However, one underlying question of Tiger is the cost of greatness. It asks if one can truly be the best in one’s field if winning comes at the expense of everything else. The greater revelations in Tiger come from Woods’ friends who share with Hamacheck and Heineman details of his parents’ regimental control of his life. His first girlfriend, Dina Parr, details a difficult relationship in which she tried to provide Woods social stability and normalcy. She and other interviewees, however, explain what it’s like to see Woods in “the zone,” a form of Zen-like concentration and focus. Parr tries to make sense of the man she loved while trying to respect—and understand—his total commitment to golf. The film then reveals how Woods’ parents guided him to close off all “distractions,” which in Parr’s case meant ending their relationship with a cold hand-written letter. This sequence portrays Woods as both a cold perfectionist and a product of precise tinkering, calibration, and manipulation.
The question of greatness also becomes connected with Woods’ mixed race identity. Tiger recounts how Woods shook up the sport at a time when some golf courses in the USA still prohibited people of colour from playing. His first victory at the Masters, meanwhile, saw a Black player change the dynamic of the game while conquering a course on the site of a former slave plantation. Hamacheck and Heineman layer the racial tension within the pressure that Woods carried as a young player as he became a symbol with which to break the white establishment.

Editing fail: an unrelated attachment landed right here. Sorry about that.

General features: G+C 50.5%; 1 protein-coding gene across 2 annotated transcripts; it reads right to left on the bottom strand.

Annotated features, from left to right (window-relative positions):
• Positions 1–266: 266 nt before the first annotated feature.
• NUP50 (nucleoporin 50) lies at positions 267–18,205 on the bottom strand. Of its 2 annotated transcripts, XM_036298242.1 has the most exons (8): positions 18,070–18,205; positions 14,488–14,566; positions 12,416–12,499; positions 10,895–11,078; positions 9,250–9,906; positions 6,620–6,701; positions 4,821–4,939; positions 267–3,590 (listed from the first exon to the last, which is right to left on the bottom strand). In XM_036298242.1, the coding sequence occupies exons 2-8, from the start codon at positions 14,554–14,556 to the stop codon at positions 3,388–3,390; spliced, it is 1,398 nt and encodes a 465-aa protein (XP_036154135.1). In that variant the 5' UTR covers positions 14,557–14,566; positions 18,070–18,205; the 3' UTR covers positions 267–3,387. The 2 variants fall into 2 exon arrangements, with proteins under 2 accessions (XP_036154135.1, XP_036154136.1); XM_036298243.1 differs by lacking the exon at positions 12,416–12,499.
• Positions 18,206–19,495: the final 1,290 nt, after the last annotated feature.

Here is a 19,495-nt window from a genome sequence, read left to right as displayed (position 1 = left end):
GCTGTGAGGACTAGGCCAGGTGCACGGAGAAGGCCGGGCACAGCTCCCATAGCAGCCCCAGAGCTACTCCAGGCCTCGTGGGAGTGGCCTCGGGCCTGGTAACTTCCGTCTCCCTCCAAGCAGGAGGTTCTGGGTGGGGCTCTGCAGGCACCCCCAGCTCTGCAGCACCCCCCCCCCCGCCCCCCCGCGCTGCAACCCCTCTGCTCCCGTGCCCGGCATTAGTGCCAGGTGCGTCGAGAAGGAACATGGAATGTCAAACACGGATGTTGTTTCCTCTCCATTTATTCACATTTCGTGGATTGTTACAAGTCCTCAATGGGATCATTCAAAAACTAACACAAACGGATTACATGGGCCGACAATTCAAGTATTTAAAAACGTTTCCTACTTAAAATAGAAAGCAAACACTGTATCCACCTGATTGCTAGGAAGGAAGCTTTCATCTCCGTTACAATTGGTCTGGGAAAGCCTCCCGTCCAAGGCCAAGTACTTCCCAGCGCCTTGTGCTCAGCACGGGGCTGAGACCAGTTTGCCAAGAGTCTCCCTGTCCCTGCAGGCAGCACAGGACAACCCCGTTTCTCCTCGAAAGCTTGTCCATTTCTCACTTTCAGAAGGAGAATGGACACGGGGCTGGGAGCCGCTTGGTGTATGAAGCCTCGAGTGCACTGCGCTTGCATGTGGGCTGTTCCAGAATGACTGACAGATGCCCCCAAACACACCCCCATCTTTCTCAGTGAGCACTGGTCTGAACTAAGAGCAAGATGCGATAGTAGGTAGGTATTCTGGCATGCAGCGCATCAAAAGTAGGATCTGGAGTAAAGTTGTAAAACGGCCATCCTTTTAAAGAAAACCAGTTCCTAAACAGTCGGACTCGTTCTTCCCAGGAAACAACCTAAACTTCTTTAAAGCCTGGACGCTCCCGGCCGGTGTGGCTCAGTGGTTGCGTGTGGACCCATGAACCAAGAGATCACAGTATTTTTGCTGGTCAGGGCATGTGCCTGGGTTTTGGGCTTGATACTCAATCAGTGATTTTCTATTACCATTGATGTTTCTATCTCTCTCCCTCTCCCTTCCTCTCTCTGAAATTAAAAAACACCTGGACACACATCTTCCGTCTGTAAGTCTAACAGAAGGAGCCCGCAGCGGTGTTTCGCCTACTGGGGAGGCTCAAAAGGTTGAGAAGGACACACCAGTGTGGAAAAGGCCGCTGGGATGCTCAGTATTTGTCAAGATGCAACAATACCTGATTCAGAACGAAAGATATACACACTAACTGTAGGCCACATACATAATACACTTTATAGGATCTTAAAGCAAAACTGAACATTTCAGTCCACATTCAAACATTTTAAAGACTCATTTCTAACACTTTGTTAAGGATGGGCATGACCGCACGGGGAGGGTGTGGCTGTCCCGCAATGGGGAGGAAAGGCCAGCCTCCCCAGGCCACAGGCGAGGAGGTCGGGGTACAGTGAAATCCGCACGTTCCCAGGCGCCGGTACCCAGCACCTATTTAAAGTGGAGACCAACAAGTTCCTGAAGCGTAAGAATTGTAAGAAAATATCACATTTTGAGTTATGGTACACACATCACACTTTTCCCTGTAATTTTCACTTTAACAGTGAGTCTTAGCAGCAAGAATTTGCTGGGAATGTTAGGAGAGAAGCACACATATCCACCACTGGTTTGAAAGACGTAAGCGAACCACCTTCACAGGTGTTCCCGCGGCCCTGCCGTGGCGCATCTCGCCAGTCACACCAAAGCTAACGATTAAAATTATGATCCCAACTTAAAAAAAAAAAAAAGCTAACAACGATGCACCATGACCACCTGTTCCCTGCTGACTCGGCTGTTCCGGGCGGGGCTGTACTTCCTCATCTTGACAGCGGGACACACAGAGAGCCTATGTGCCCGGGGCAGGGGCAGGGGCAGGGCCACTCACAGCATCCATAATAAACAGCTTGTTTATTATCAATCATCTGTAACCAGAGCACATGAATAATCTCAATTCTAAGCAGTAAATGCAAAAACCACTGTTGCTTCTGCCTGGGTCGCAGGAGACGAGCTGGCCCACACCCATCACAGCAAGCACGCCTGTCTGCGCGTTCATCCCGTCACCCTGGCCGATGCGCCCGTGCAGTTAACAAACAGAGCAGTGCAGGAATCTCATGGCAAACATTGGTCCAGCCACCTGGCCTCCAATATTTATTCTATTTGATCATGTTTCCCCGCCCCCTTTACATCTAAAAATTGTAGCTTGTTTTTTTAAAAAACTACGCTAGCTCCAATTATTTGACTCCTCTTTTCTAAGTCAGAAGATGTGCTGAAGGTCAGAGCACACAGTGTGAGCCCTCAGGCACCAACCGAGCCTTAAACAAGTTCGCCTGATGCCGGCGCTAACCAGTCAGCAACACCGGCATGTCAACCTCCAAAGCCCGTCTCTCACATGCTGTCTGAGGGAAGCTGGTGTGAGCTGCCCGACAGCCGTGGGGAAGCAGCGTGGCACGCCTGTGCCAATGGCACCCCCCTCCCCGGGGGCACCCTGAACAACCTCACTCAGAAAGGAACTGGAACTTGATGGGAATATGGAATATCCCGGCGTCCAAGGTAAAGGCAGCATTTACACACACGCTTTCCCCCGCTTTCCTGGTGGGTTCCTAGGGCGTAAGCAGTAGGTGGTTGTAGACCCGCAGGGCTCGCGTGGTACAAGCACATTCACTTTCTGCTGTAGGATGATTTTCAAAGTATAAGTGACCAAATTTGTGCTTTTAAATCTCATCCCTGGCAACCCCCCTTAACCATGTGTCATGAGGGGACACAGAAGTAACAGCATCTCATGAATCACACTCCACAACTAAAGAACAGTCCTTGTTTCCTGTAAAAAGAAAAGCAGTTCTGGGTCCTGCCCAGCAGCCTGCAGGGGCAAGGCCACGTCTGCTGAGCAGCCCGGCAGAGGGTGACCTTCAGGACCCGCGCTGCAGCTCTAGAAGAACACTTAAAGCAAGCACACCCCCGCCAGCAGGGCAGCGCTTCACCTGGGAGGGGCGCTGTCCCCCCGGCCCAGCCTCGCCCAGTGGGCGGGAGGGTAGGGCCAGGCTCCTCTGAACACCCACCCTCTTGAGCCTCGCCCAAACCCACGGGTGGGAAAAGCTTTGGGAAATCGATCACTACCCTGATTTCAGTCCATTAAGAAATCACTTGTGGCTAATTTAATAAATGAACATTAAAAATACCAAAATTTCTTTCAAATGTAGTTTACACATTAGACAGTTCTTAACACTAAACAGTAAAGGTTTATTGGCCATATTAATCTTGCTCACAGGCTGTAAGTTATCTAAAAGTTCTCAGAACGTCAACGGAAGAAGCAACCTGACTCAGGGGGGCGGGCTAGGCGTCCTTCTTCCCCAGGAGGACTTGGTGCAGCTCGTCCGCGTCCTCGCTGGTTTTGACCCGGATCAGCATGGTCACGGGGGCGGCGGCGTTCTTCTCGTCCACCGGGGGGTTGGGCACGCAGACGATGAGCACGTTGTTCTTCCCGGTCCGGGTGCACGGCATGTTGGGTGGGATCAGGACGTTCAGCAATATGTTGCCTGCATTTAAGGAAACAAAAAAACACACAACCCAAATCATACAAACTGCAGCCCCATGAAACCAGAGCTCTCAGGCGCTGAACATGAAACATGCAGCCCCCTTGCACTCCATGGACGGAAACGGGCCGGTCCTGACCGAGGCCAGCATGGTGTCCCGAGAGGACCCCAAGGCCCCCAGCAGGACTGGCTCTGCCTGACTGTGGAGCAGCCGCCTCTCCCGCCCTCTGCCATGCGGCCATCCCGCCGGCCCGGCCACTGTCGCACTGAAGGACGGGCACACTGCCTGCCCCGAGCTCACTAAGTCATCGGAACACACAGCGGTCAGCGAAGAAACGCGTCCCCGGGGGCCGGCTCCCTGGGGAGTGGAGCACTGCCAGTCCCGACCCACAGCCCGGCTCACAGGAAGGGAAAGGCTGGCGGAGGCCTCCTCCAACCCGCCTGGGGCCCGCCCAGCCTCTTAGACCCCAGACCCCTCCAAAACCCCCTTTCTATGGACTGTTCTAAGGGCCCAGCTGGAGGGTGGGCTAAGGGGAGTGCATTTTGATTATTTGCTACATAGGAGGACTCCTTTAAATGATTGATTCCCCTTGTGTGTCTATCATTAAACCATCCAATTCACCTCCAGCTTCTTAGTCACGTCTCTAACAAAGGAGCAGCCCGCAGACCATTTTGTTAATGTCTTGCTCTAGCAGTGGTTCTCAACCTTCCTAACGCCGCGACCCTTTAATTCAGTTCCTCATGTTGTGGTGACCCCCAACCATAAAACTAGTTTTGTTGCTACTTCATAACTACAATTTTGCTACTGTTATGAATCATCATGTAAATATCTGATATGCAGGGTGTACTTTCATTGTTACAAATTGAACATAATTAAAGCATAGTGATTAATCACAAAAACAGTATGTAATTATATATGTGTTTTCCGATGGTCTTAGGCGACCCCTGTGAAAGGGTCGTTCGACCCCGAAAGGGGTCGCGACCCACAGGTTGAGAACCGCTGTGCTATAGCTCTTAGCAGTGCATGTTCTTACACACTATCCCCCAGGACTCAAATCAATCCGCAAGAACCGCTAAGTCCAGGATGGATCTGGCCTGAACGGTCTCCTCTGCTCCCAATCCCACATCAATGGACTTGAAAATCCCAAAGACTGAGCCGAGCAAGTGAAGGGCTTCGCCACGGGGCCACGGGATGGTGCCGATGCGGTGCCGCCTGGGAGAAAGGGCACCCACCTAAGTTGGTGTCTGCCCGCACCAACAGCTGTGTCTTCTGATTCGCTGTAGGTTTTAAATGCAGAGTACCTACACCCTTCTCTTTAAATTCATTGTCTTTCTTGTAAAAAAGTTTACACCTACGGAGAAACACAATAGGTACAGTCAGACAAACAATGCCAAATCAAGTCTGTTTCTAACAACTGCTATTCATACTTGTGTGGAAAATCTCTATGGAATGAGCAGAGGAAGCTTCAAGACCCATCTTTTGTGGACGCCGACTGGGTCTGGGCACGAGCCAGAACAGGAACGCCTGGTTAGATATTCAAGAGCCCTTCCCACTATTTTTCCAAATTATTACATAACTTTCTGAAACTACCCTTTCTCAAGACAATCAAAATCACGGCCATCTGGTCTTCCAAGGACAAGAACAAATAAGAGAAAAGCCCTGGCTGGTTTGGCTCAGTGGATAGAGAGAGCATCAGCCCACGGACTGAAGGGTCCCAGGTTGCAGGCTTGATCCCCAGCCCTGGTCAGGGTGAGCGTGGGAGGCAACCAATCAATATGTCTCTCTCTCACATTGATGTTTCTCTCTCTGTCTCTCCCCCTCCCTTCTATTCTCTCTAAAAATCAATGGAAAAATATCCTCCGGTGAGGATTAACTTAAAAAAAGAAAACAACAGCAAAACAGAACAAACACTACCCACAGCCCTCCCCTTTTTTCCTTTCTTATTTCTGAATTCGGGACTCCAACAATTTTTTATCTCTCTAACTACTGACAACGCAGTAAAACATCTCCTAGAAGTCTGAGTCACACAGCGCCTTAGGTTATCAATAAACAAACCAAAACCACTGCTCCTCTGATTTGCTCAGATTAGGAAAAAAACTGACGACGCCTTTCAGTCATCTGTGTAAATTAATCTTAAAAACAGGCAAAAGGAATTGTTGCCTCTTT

But other archival clips show Woods’ discomfort with being Black. When Oprah asks Woods if it bothers him when people call him African American, he says it does, offering the term “Cablinasian” to describe his mixed race identity. (Parts Caucasian, Black, Indian, and Asian.) Like the portrait of OJ in Made in America, Tiger portrays Woods with an uncomfortable and ambivalent relationship with race. Similarly, it asks about the weight and pressure that athletes of colour carry in the spotlight when their achievements, and mistakes, receive greater scrutiny than those of white players. Tiger somewhat moves on from the question of race after chronicling its role in Woods’ ascension to fame, presumably with more to consider when it comes to the golfer’s fall.
There are other bombshells, including some jaw-dropping admissions from Joe Gorhman, a family friend who golfed with Earl and Tiger Woods’ during the athlete’s youth. He recounts things that no child should have ever seen, which add new facets the complex psychology of Tiger Woods as a fragile yet untouchable titan. Woods’ absence, on the other hand, is perhaps inevitable, but Hamacheck and Heineman do their best to tell a mostly fair story through the perspectives of friends and colleagues. The magic is in the cutting—Hamacheck makes his directorial debut here after editing docs like Heineman’s Cartel Land and is among the film’s four editors—as the smartly paced essay uses archival snippets to echo and accentuate the interviews, letting younger versions of Tiger speak volumes. For example, he insists that his father was his best friend and, while that may have been the case, the doc shows few instances of friends in Woods’ life off the fairway.
Part one of Tiger crescendos with Woods’ marriage to Elin Nordegren and emotional triumph on the course following the death of his father. Woods collapses in tears as Earl’s impossibly high standards continue to weigh. This unexpectedly humanizing image of relief provides a brief flicker that suggests Woods briefly found a way to be the best both on the course and off. The back nine of Woods’ story, however, will prove to be another matter, but few works culminate with the subject at such a palpable breaking point.
Tiger is now on Crave.